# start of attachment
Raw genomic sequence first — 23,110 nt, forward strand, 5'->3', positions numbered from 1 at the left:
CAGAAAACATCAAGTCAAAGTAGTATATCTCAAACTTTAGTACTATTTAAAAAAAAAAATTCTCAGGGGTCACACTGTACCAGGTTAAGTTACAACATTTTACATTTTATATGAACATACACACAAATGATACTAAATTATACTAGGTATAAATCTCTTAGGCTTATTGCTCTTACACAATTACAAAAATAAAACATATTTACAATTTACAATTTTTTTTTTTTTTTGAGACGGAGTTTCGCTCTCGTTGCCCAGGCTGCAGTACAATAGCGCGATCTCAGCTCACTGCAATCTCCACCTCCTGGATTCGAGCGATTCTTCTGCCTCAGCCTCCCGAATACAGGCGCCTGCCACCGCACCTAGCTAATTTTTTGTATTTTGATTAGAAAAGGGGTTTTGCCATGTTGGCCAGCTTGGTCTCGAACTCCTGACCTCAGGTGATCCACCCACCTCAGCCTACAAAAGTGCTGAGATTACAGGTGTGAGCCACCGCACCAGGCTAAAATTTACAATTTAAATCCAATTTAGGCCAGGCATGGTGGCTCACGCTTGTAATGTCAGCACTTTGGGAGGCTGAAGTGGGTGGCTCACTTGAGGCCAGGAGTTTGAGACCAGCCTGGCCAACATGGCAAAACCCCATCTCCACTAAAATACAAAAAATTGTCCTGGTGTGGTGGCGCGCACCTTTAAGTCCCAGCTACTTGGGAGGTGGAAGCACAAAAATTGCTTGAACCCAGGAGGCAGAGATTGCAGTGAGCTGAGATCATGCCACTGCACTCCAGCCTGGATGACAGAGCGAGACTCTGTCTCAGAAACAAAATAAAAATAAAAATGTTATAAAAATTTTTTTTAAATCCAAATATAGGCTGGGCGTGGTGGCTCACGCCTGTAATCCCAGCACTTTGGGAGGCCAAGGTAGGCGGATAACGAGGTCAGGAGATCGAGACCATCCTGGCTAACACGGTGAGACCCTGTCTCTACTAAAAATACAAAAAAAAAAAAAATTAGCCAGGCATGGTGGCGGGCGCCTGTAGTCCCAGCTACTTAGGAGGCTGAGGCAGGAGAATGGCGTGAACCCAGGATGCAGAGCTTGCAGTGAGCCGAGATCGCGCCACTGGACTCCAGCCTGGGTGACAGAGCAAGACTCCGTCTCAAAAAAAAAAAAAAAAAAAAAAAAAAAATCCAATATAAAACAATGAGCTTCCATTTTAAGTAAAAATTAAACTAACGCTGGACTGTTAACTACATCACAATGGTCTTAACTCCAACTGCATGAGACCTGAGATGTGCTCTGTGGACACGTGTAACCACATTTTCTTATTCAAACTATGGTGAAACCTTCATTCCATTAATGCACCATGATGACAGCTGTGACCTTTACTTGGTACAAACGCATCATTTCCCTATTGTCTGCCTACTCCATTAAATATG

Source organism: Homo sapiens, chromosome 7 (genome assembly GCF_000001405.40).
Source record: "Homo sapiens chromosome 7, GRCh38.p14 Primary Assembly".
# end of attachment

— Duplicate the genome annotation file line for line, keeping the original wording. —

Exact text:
Raw genomic sequence first — 23,110 nt, forward strand, 5'->3', positions numbered from 1 at the left:
CAGAAAACATCAAGTCAAAGTAGTATATCTCAAACTTTAGTACTATTTAAAAAAAAAAATTCTCAGGGGTCACACTGTACCAGGTTAAGTTACAACATTTTACATTTTATATGAACATACACACAAATGATACTAAATTATACTAGGTATAAATCTCTTAGGCTTATTGCTCTTACACAATTACAAAAATAAAACATATTTACAATTTACAATTTTTTTTTTTTTTTGAGACGGAGTTTCGCTCTCGTTGCCCAGGCTGCAGTACAATAGCGCGATCTCAGCTCACTGCAATCTCCACCTCCTGGATTCGAGCGATTCTTCTGCCTCAGCCTCCCGAATACAGGCGCCTGCCACCGCACCTAGCTAATTTTTTGTATTTTGATTAGAAAAGGGGTTTTGCCATGTTGGCCAGCTTGGTCTCGAACTCCTGACCTCAGGTGATCCACCCACCTCAGCCTACAAAAGTGCTGAGATTACAGGTGTGAGCCACCGCACCAGGCTAAAATTTACAATTTAAATCCAATTTAGGCCAGGCATGGTGGCTCACGCTTGTAATGTCAGCACTTTGGGAGGCTGAAGTGGGTGGCTCACTTGAGGCCAGGAGTTTGAGACCAGCCTGGCCAACATGGCAAAACCCCATCTCCACTAAAATACAAAAAATTGTCCTGGTGTGGTGGCGCGCACCTTTAAGTCCCAGCTACTTGGGAGGTGGAAGCACAAAAATTGCTTGAACCCAGGAGGCAGAGATTGCAGTGAGCTGAGATCATGCCACTGCACTCCAGCCTGGATGACAGAGCGAGACTCTGTCTCAGAAACAAAATAAAAATAAAAATGTTATAAAAATTTTTTTTAAATCCAAATATAGGCTGGGCGTGGTGGCTCACGCCTGTAATCCCAGCACTTTGGGAGGCCAAGGTAGGCGGATAACGAGGTCAGGAGATCGAGACCATCCTGGCTAACACGGTGAGACCCTGTCTCTACTAAAAATACAAAAAAAAAAAAAATTAGCCAGGCATGGTGGCGGGCGCCTGTAGTCCCAGCTACTTAGGAGGCTGAGGCAGGAGAATGGCGTGAACCCAGGATGCAGAGCTTGCAGTGAGCCGAGATCGCGCCACTGGACTCCAGCCTGGGTGACAGAGCAAGACTCCGTCTCAAAAAAAAAAAAAAAAAAAAAAAAAAAATCCAATATAAAACAATGAGCTTCCATTTTAAGTAAAAATTAAACTAACGCTGGACTGTTAACTACATCACAATGGTCTTAACTCCAACTGCATGAGACCTGAGATGTGCTCTGTGGACACGTGTAACCACATTTTCTTATTCAAACTATGGTGAAACCTTCATTCCATTAATGCACCATGATGACAGCTGTGACCTTTACTTGGTACAAACGCATCATTTCCCTATTGTCTGCCTACTCCATTAAATATG

Source organism: Homo sapiens, chromosome 7 (genome assembly GCF_000001405.40).
Source record: "Homo sapiens chromosome 7, GRCh38.p14 Primary Assembly".